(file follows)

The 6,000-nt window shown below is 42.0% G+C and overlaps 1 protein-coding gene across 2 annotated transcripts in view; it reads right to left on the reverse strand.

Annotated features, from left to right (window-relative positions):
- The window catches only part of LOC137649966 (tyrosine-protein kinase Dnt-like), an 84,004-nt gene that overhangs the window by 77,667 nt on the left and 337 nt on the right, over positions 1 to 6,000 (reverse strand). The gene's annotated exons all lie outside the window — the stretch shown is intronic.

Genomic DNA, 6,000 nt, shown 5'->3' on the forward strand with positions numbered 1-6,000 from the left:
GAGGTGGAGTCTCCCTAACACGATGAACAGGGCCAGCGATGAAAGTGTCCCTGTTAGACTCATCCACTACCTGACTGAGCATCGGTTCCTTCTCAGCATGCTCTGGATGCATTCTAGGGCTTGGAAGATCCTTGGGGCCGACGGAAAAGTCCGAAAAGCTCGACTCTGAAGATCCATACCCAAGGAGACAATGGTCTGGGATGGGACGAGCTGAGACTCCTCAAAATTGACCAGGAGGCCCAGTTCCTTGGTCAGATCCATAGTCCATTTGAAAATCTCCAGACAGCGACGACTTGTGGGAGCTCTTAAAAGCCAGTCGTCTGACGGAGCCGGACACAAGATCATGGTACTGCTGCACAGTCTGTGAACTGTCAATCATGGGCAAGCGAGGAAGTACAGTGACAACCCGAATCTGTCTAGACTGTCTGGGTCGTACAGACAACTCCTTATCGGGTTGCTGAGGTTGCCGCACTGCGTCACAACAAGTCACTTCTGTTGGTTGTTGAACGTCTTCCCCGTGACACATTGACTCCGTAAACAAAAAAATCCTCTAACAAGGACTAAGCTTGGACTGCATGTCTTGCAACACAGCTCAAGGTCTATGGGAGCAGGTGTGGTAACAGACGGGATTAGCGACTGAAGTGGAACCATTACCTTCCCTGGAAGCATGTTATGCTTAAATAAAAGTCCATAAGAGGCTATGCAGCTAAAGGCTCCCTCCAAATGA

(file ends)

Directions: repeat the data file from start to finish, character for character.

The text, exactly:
The 6,000-nt window shown below is 42.0% G+C and overlaps 1 protein-coding gene across 2 annotated transcripts in view; it reads right to left on the reverse strand.

Annotated features, from left to right (window-relative positions):
- The window catches only part of LOC137649966 (tyrosine-protein kinase Dnt-like), an 84,004-nt gene that overhangs the window by 77,667 nt on the left and 337 nt on the right, over positions 1 to 6,000 (reverse strand). The gene's annotated exons all lie outside the window — the stretch shown is intronic.

Genomic DNA, 6,000 nt, shown 5'->3' on the forward strand with positions numbered 1-6,000 from the left:
GAGGTGGAGTCTCCCTAACACGATGAACAGGGCCAGCGATGAAAGTGTCCCTGTTAGACTCATCCACTACCTGACTGAGCATCGGTTCCTTCTCAGCATGCTCTGGATGCATTCTAGGGCTTGGAAGATCCTTGGGGCCGACGGAAAAGTCCGAAAAGCTCGACTCTGAAGATCCATACCCAAGGAGACAATGGTCTGGGATGGGACGAGCTGAGACTCCTCAAAATTGACCAGGAGGCCCAGTTCCTTGGTCAGATCCATAGTCCATTTGAAAATCTCCAGACAGCGACGACTTGTGGGAGCTCTTAAAAGCCAGTCGTCTGACGGAGCCGGACACAAGATCATGGTACTGCTGCACAGTCTGTGAACTGTCAATCATGGGCAAGCGAGGAAGTACAGTGACAACCCGAATCTGTCTAGACTGTCTGGGTCGTACAGACAACTCCTTATCGGGTTGCTGAGGTTGCCGCACTGCGTCACAACAAGTCACTTCTGTTGGTTGTTGAACGTCTTCCCCGTGACACATTGACTCCGTAAACAAAAAAATCCTCTAACAAGGACTAAGCTTGGACTGCATGTCTTGCAACACAGCTCAAGGTCTATGGGAGCAGGTGTGGTAACAGACGGGATTAGCGACTGAAGTGGAACCATTACCTTCCCTGGAAGCATGTTATGCTTAAATAAAAGTCCATAAGAGGCTATGCAGCTAAAGGCTCCCTCCAAATGA